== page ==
5 Ways to Fix the Pittsburgh Steelers' Offensive Woes
It's been an ugly start for the 2013 Pittsburgh Steelers offense to say the least. Currently, Pittsburgh ranks 31st in the league in total offense, only out-dueling the lowly Jacksonville Jaguars by 46 total yards.
That's pretty pathetic.
The Steelers are 31st in the run game this season, piling up only 75 yards on the ground in their first two games. That means 34 individual players have rushed for more yards than the Steelers team, and Adrian Peterson's opening run of the 2013 campaign was three more yards than the team could manage in two contests.
But the offensive issues don't stop with the run game.
Yet again, Pittsburgh has struggled protecting its franchise quarterback, allowing seven sacks this season. The receiving corps lacks explosion down the field, and the team is already facing major injury woes.
Pittsburgh needs to fix the offense and it needs to fix it now if it stills want a shot at the postseason. Let's take a look at five ways it can get that done.
It's becoming more the norm and less a gimmick across the NFL landscape and for good reason. Quarterbacks love the no-huddle offense. In 2013, Ben Roethlisberger has looked like one of those quarterbacks.
Last year, Todd Haley's first as offensive coordinator, it was reported that the no-huddle was to be a big part of the offense going forward. In reality, the Steelers never really got around to it.
This season, however, Pittsburgh has looked at its best when in the no-huddle, and Ben is calling the shots from the line.
Against Tennessee, the Steelers punched in their only touchdown of the game from the no-huddle and in Week 2, Pittsburgh sustained three drives with the offense.
Roethlisberger is the best player on the Steelers and certainly on the offense. The team should be putting the ball in his hands. The no-huddle offense is the best way to accomplish that.
Short, Quick Passing Game
The Steelers have been at their best in the no-huddle offense this season, but there's more to it than that. They've been at their absolute best when connecting on short, crossing routes.
That style of offense makes sense for Pittsburgh. It doesn't have an offensive line that can protect Roethlisberger long enough to work the deep ball and its receivers fit the mold of that system. Both Antonio Brown and Emmanuel Sanders are under 6-foot tall and both are at their best after the catch.
Getting the ball in Brown and Sanders' hands quickly and letting them run has worked well thus far for Pittsburgh, it just hasn't gone to it all that much. It would also help preserve Roethlisberger.
Let the Pass Set Up the Run
Let's face it, the way the Steelers are currently trying to run the ball isn't working—at all. They need to change something.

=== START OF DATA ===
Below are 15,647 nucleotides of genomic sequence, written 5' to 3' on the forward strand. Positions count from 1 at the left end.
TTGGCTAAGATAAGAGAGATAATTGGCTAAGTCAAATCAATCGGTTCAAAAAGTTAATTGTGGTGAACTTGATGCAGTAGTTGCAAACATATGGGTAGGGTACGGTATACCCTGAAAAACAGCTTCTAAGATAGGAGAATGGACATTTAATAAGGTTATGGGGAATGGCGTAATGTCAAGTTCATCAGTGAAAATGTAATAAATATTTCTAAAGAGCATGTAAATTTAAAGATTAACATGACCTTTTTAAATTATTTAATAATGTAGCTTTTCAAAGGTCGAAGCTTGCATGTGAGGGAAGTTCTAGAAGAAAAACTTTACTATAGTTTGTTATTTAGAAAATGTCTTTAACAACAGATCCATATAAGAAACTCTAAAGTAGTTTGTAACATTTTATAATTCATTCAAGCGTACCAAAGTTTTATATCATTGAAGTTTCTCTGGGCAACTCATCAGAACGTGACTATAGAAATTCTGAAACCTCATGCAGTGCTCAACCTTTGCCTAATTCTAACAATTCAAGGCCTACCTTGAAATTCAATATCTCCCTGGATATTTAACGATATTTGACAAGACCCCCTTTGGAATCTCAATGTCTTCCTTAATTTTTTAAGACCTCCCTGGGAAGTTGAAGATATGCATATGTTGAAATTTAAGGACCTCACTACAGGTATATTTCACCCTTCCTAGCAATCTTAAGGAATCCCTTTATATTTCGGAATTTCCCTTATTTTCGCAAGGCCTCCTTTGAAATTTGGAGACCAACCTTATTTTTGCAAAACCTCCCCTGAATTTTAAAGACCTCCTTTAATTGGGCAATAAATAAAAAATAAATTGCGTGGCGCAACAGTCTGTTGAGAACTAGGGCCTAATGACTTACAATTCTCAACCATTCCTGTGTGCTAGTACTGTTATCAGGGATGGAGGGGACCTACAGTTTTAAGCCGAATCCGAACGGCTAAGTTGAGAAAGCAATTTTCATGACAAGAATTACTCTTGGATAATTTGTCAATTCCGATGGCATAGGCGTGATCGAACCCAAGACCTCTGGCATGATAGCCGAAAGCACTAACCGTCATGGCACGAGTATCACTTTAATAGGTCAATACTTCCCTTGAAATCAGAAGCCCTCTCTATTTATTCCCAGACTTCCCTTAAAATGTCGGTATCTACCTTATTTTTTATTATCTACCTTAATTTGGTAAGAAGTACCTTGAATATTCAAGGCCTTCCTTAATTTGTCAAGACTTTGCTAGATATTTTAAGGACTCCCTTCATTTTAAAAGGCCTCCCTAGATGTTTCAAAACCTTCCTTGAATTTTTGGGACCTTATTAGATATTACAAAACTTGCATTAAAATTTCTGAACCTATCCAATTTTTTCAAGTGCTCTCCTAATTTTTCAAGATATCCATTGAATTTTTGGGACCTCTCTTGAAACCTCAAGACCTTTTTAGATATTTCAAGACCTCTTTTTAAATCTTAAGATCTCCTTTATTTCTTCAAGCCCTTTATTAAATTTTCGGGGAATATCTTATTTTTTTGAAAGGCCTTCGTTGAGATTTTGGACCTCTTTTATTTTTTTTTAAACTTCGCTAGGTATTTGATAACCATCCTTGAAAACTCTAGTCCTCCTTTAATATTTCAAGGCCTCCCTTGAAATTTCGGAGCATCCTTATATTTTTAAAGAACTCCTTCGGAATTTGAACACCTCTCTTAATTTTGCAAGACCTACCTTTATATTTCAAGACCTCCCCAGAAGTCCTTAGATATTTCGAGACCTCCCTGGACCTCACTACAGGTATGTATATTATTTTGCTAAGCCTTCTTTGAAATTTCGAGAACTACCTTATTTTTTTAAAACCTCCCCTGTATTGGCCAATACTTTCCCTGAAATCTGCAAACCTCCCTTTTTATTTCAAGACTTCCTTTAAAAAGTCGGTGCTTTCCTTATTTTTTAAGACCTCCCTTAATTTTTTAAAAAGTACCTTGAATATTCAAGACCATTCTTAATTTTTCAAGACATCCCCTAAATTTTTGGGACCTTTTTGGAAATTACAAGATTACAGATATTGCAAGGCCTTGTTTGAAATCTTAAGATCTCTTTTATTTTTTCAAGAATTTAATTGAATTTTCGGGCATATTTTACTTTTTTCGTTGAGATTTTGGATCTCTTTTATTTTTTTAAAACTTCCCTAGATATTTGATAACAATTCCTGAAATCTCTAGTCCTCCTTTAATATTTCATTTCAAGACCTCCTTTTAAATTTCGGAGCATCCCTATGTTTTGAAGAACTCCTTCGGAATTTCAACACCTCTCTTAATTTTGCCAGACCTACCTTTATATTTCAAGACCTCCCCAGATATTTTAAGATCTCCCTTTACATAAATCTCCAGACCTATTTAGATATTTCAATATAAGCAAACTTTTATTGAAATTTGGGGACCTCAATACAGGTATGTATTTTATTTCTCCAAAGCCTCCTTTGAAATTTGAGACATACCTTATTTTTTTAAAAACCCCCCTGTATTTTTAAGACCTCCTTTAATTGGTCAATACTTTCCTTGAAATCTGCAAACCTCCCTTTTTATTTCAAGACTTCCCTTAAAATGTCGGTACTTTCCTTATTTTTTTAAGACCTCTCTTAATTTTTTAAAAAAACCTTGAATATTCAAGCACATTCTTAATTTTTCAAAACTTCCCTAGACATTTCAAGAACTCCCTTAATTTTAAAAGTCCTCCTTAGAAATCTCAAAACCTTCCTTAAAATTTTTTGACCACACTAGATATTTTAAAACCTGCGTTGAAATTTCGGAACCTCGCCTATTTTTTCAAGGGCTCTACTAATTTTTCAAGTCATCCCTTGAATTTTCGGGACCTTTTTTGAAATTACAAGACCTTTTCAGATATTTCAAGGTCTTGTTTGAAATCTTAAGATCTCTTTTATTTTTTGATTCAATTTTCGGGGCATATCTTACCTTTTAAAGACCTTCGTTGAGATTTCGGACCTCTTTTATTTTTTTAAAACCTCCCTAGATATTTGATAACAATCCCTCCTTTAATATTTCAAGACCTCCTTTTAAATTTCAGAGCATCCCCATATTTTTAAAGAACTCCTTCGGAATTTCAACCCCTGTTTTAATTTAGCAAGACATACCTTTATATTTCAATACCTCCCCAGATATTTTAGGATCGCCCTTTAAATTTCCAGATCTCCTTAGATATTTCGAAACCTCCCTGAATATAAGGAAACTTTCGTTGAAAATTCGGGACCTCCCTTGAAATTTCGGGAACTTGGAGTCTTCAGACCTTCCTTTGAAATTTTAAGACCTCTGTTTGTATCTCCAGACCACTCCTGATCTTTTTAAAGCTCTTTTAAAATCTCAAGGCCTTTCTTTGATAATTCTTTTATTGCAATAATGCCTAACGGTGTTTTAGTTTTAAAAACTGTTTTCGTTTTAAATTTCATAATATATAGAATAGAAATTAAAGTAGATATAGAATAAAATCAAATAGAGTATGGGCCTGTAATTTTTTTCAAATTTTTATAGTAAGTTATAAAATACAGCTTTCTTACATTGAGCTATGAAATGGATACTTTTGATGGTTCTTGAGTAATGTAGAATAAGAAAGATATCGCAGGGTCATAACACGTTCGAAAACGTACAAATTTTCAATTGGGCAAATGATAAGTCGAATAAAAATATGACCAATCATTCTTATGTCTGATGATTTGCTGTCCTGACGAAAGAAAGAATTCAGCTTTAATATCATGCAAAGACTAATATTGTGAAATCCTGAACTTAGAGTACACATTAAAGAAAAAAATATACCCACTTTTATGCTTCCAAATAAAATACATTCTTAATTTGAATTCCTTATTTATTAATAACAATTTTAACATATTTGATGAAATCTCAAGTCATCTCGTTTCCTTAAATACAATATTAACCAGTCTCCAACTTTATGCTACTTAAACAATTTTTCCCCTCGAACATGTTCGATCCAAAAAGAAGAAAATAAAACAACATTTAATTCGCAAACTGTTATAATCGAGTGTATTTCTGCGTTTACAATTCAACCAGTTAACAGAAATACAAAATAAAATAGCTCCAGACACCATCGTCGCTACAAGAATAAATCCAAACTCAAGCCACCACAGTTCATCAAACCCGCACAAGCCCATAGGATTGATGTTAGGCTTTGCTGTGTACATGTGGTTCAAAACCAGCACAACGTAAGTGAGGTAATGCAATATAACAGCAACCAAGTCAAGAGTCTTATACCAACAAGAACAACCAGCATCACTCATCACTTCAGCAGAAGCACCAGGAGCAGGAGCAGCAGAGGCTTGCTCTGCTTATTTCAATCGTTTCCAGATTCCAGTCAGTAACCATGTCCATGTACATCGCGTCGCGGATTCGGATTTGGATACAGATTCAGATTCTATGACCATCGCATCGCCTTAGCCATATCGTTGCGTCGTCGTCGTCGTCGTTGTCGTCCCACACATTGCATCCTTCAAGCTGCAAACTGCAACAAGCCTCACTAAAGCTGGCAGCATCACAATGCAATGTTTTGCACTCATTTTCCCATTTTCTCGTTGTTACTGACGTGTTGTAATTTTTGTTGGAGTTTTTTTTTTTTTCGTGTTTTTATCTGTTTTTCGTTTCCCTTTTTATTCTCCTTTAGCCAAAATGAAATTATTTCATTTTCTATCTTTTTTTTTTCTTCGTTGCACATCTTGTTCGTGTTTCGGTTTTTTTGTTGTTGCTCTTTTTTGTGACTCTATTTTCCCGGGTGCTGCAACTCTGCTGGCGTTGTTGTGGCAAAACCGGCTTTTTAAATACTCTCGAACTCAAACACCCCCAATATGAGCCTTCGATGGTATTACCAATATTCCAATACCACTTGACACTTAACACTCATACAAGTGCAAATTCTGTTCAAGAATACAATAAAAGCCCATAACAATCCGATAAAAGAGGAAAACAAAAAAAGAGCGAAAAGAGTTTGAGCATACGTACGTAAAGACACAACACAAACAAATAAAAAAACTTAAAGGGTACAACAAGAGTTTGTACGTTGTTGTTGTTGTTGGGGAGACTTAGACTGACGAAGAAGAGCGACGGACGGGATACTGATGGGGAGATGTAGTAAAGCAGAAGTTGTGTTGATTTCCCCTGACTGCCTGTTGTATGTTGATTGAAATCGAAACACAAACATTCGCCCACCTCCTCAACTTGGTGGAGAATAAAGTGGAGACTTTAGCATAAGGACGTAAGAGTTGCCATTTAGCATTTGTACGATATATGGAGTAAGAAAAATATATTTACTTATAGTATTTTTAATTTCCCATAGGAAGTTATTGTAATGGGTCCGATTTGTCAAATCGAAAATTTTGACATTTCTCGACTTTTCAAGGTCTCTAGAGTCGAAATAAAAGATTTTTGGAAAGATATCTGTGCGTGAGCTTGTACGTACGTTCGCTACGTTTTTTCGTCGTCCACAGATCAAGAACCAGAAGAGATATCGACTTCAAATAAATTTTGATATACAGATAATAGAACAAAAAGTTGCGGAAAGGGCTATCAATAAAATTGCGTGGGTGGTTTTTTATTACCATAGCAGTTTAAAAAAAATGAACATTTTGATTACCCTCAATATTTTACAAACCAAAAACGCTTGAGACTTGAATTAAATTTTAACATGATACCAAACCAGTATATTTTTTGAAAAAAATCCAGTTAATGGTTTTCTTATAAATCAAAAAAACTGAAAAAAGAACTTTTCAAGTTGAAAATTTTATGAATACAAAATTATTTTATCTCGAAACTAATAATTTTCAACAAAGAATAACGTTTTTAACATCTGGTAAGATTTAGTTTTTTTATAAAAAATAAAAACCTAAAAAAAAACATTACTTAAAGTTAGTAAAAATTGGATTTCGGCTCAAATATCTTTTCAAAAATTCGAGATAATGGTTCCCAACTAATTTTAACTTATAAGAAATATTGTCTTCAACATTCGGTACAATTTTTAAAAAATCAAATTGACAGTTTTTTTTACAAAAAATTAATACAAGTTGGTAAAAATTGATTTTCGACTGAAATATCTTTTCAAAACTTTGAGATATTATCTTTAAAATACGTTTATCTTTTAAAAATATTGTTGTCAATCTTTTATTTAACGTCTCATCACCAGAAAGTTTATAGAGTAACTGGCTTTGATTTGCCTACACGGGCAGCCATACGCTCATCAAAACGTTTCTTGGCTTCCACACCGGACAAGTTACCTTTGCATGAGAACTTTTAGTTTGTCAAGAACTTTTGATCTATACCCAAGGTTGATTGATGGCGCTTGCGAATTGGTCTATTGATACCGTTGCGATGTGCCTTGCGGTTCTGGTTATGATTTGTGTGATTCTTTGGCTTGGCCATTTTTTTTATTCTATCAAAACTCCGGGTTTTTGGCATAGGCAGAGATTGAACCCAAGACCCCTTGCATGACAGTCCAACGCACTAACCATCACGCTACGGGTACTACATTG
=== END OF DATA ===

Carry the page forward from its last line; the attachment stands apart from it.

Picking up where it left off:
One thing they could look into is (gulp) becoming a pass-first team and allowing that pass to set up the run.
If we're staying on our current approach, Pittsburgh could use the shotgun, no-huddle offense to effectively use the quick-strike passing attack. That could open up some running lanes in a zone-scheme rushing attack.
Pittsburgh ran the ball better in the first half against Cincinnati but just abandoned the ground game after halftime. With a guy like Le'Veon Bell (when he returns from injury), who is a terrific one-cut runner, it could effectively practice the zone-blocking scheme. With an effective passing attack, lanes could open up for these backs.
It's probably doubtful that the Steelers become a pass-first football team, despite the fact that their best player is their quarterback. But something has to be done to fix the run game. Whether it is a personnel change or a scheme design, Pittsburgh needs better production out of its ground game.
Infusion of Markus Wheaton
The Steelers have certainly tried to work the ball deep this season but to no avail. In my opinion, they're going about it the wrong way.
Pittsburgh spent a third-round pick on Markus Wheaton to bring some speed back to an offense that lost Mike Wallace to free agency. But Wheaton has struggled to find time on the football field, even running his trademark go routes.
The Steelers have been trying to hit mostly Emmanuel Sanders deep this season, but he hasn't won a single one of those battles. Frankly, he's probably not going to. Sanders, or any Steelers receiver for that matter, isn't built to beat a defense deep—Wheaton is.
Pittsburgh doesn't have to be a deep-strike team, but it needs some sort of threat on the football field. Wheaton can bring that to this offense. I look for the Steelers to work Wheaton in the offense more and more in the coming weeks.
A Healthy Heath Miller
It's pretty obvious that the Steelers miss tight end Heath Miller both in the pass and the run games. For instance, Miller caught 71 passes last season in 15 games. In 2013, David Paulson and David Johnson have managed just four catches in two games.
Miller's impact can also be felt in the run game. He is one of the most complete tight ends in the league and one of the better blockers. Pittsburgh has certainly struggled running the ball this year but especially on the edges. That's traditionally Miller's assignment.
Getting a healthy Miller back could do wonders for this offense. For starters, Roethlisberger gets his safety valve back and probably his best receiver. He automatically makes this a better team in the red zone and improves the run game.
Miller remains one of the most underappreciated players in all of football. His return to the offense could do wonders for this team.
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